It's one of those of driving off a cliff moments. It's a statement you never expect so you never plan. Birth, marriage and even death carry stock responses stored in the brain for years in expectation they will one day be used. But even the most careful planner spends no time pondering what to say when a loved one tells you they have cancer.
It can come in the morning. It can come in the middle of the day. It can come at night. With no doubt, it will come when you are performing some mundane task which will suddenly have no significance. It can even come as you search for a particular restaurant that will satisfy a sudden craving for a particular type of pizza. Suddenly, the phone rings and you are hit with the most unexpected of utterances. Do you say good luck? Do you ask what you can do? Do you tamp down the sudden dread in order to say everything will be okay? If you are driving, do you pull to the side of the road? Do you stay strong because the person needs the support or do you simply begin to sob? As the surface areas of the brain struggle for the appropriate reaction, deep within, the internal voice whispers that no matter what you say, life has changed irrevocably.
Thoughts of a certain need for a specific type of pizza are immediately deleted from the queue and the most basic portions of the lizard brain sieze control of the body forcing it to attend to the need for sustenanace and nothing more. You find yourself robotically pulling into a drive through to order a pre-packaged meal of questionable value but infinite ease. The body knows food is a necessity but at this particular moment no longer a luxury to enjoy. It may have the taste of the cardboard of its packaging but it moves the body forward while the brain catches up.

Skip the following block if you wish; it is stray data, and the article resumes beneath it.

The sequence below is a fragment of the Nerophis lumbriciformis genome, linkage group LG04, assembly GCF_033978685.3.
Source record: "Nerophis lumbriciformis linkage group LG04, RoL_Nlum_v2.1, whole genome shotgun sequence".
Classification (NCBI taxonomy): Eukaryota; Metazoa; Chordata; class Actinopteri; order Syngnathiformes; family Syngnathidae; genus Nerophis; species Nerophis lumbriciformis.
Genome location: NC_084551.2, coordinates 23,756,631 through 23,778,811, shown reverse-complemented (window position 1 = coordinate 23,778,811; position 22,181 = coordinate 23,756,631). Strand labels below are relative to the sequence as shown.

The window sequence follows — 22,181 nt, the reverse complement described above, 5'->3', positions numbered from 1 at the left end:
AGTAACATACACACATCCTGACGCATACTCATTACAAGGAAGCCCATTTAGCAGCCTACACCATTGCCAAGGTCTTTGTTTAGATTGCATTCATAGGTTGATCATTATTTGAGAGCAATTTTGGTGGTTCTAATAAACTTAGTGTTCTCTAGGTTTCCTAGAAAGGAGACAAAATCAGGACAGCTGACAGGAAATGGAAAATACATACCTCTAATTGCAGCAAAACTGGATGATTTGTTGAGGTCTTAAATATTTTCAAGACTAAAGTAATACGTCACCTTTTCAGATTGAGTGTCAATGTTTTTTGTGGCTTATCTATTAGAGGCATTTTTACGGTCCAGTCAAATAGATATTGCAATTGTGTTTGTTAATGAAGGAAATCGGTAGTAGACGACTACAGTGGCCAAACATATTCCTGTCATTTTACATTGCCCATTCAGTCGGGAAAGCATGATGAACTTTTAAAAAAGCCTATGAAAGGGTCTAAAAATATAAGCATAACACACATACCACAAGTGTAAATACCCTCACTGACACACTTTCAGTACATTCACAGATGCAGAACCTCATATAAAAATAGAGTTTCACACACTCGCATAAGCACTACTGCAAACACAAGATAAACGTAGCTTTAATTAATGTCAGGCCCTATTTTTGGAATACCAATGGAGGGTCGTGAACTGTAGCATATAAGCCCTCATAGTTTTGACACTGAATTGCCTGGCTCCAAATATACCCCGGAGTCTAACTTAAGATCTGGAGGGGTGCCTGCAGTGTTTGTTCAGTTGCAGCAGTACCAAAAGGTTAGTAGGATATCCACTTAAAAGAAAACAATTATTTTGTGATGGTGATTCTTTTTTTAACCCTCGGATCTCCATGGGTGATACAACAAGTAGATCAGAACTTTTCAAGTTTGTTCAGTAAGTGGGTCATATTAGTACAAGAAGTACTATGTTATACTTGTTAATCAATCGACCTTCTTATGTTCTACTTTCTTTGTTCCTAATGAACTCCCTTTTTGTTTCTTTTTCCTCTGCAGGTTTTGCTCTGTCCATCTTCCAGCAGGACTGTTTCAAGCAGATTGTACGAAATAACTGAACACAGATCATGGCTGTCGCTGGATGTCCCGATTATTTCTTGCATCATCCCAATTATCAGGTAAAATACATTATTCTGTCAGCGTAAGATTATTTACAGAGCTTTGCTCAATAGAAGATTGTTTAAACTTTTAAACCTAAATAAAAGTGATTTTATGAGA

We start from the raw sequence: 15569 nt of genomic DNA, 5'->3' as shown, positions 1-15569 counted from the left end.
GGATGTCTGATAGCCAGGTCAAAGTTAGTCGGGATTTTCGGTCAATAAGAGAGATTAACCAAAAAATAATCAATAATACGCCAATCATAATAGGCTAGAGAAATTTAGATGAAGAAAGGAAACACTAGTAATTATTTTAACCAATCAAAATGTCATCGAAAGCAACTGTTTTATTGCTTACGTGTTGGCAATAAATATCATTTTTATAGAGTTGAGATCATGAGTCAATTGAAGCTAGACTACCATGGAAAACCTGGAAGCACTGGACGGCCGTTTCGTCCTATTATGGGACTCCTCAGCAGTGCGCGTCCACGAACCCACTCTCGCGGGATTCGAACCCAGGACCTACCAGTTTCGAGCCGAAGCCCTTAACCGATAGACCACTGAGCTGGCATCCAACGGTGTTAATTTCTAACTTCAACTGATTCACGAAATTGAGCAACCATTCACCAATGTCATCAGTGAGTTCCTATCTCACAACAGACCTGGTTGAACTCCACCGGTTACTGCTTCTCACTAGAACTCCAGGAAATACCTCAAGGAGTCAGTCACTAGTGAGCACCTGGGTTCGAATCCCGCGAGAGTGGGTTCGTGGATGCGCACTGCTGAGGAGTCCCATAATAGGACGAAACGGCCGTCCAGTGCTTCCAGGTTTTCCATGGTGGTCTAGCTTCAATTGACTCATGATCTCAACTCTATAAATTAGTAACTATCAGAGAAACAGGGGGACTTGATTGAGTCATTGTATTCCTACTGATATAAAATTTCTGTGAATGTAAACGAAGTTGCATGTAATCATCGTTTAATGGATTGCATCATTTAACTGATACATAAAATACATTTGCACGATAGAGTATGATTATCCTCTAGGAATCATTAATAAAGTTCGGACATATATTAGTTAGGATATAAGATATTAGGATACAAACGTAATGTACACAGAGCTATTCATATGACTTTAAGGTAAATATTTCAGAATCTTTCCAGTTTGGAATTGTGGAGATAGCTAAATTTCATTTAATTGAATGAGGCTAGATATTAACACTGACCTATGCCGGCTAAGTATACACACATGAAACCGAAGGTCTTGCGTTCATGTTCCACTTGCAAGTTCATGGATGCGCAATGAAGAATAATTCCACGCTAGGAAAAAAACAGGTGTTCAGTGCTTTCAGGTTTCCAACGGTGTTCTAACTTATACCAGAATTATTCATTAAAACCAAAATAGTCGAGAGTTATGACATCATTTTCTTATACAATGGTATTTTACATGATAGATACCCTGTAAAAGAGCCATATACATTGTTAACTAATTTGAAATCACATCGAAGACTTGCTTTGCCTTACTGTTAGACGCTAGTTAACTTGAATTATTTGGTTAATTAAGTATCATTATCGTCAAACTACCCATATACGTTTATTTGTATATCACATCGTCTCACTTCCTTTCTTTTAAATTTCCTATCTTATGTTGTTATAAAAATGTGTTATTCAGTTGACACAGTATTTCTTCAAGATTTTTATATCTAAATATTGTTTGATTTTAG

Eventually, most people come around to one universal response. I'll be there as soon as I can.
Despite the cameras, the press gaggle, the harsh lights, the sputteringly inconsistent microphones, despite the differences in station of life, I was there with John and Elizabeth Edwards yesterday as they announced her cancer has returned. It is not hard for me to imagine the previous 24 hours. People often morbidly joke about the stages of grief but few understand cancer is the grief that arrives too early. There is despair. There is hope. There is the clinical analysis. There is the need to know exactly what is happening. There is the need to know exactly what is going to happen. Each on their own find the small corner of mind containing the mechanism of self-defense that allows the life to go on even when life seems impossible.
In the end all find hope. Even if it is the smallest whisper, we all put on the "brave face" and move forward. We face our family. We face our friends. In the case of public figures, we face the unwavering stare of the press.
I do not pray, but I do believe all souls are connected in ways we may never understand. Time and space hold no bounds to the power of human need.
I was not in Chapel Hill yesterday, but I was with John and Elizabeth Edwards.